Heisenberg, Werner

   physicist; established the famous uncertainty principle, as a result of which attempts to detail the unobservable internal movements of the atom were abandoned. Born in Würzburg, he moved to Munich in 1910 when his father was appointed Professor of Greek at the university. After suffering the blockade*-induced shortages of the war, he ap-plauded the suppression of Bavaria's* socialist republic by the Freikorps.* In 1920 he enrolled at Munich and completed a doctorate in 1923 under Arnold Sommerfeld, over the protest of Wilhelm Wien, who objected to his ignorance of experimental physics. With Sommerfeld on leave, he spent his final year of study as Max Born's* assistant at Gottingen; he then remained until 1926, writ-ing his Habilitation in 1924, forming a rewarding relationship with Born and James Franck,* and formulating his matrix principle of quantum mechanics. Although fellow student Wolfgang Pauli* slowly convinced him that electrons did not orbit in atoms, he went to Copenhagen in 1926 to work with Niels Bohr, who was formulating a periodic table based on the existence of orbits. While he was in Copenhagen, he devised his principle of particle uncertainty; it helped destroy a purely deterministic concept of the universe. Although the principle was welcomed by many physicists, it was initially dismissed by such luminaries as Einstein,* Erwin Schrodinger, and Max Planck* as implying the denial of objective processes. In 1927, upon appointment at Leipzig, Heisenberg became Germany's youngest full professor. He played a key role in transforming Leip-zig's physics institute into a major center for quantum physics. Among his stu-dents were Felix Block, Edward Teller, and Carl Friedrich von Weizsacker. In 1932 he was named the Nobel laureate for physics.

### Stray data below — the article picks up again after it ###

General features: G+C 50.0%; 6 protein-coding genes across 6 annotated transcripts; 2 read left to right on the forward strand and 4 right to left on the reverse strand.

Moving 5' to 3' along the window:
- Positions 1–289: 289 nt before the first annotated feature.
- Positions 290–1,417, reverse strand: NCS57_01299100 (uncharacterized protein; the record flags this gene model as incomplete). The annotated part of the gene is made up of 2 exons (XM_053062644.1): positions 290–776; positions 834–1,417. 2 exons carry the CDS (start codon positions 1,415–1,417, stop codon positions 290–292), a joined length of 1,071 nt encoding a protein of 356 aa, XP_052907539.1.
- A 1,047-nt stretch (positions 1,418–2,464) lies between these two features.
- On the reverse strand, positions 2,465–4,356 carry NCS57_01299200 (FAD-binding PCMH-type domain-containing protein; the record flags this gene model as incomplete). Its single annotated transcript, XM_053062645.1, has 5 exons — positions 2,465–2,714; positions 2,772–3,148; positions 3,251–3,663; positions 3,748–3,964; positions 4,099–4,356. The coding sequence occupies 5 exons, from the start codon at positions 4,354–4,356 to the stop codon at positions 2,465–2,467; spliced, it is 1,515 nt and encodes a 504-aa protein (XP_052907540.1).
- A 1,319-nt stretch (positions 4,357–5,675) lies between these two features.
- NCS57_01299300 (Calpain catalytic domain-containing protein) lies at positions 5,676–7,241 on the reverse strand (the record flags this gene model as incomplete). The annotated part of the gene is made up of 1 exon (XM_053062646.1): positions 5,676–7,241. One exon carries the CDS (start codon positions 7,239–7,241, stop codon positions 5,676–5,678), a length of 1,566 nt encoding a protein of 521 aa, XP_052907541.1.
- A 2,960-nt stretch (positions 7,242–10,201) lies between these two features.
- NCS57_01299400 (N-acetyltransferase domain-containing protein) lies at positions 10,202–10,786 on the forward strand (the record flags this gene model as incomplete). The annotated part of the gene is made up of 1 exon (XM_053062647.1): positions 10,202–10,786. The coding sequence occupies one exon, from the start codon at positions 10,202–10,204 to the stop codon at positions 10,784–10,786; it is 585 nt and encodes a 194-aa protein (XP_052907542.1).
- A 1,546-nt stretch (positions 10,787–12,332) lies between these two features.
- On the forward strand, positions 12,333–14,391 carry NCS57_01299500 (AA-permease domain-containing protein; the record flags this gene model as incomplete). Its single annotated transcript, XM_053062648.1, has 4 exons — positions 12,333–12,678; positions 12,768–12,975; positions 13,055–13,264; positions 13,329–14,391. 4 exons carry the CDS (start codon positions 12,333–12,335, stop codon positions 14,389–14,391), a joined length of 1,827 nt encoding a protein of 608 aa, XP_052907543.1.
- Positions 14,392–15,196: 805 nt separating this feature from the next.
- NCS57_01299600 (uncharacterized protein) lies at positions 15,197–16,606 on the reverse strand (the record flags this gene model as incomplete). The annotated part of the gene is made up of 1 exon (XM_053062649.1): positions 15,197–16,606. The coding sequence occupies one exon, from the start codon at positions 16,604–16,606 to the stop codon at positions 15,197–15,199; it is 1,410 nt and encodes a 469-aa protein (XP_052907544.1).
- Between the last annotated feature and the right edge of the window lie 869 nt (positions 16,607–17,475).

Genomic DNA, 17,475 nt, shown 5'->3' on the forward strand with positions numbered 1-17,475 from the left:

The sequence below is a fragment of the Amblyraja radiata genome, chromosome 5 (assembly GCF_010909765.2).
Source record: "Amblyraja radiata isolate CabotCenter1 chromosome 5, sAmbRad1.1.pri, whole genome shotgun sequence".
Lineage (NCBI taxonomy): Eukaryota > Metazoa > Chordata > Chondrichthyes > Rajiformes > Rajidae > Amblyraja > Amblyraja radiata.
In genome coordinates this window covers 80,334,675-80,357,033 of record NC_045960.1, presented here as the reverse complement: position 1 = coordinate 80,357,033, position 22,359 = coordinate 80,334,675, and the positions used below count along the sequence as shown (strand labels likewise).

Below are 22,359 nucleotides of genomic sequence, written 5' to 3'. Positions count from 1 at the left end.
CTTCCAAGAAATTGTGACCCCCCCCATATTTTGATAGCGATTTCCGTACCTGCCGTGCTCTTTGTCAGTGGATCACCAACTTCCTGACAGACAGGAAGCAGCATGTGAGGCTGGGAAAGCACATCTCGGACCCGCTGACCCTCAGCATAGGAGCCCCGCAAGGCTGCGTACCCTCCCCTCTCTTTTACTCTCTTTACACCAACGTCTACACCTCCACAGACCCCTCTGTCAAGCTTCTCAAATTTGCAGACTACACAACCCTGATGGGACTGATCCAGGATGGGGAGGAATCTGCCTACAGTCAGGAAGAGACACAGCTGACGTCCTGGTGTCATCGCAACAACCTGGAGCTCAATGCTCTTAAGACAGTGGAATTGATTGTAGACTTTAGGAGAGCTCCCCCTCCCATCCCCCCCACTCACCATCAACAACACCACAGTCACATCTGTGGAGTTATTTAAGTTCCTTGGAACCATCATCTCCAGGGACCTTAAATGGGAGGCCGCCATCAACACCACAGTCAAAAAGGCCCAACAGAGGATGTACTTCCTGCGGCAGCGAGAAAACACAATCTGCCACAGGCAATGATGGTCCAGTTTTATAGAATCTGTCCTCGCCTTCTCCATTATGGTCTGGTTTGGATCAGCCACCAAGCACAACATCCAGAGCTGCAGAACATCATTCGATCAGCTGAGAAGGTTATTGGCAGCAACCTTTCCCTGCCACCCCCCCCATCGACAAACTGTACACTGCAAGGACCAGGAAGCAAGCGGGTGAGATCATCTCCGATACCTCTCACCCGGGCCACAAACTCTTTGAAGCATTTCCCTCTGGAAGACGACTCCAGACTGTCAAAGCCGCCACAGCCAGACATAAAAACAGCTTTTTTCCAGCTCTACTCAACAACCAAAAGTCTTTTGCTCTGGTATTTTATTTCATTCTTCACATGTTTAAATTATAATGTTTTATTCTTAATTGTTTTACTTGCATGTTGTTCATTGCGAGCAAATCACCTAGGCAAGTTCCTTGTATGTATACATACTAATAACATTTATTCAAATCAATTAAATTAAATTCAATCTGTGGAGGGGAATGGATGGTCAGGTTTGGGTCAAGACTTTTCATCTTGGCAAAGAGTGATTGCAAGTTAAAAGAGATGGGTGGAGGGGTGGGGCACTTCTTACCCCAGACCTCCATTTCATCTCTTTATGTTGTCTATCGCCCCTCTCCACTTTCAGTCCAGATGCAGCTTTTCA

Although the NSDAP censured theoretical physics, Heisenberg remained in Germany after Hitler's* seizure of power. As a spokesman for German physics, he believed that his country needed him to protect its scientific reputation; no doubt his attachment to Germany, his consonance with its national revival, and a sense of professional duty all aided his decision. He was never a supporter of Nazi ideals; his physics was increasingly dubbed "Jewish science" as he was labeled a "white Jew*" and the "Ossietzky* of physics." Although he was thwarted in 1937 from succeeding Sommerfeld at Munich (he came closest to emigrating at this time), he was suddenly deemed Germany's leading nuclear specialist when in 1940 he published a report supporting the feasibility of chain reactions. In 1941, to focus on fission research, he became acting director of the Kaiser Wilhelm Institute for Physics. While he was unsuited to experimental work, he retained the post until 1945.
   Captured and interned after the war, Heisenberg returned to Gottingen in 1946 as honorary professor and director of the city's new Max Planck Institute for Physics. He retained these titles when the institute moved in 1958 to Munich. His postwar commitment was to revitalize German science by seeking govern-ment involvement in scientific policy.
   REFERENCES:Benz and Graml, Biographisches Lexikon; Beyerchen, Scientists under Hitler; Cassidy, Uncertainty; DSB, vol. 17, suppl. 2; Macrakis, Surviving the Swastika.

A Historical dictionary of Germany's Weimar Republic, 1918-1933. .

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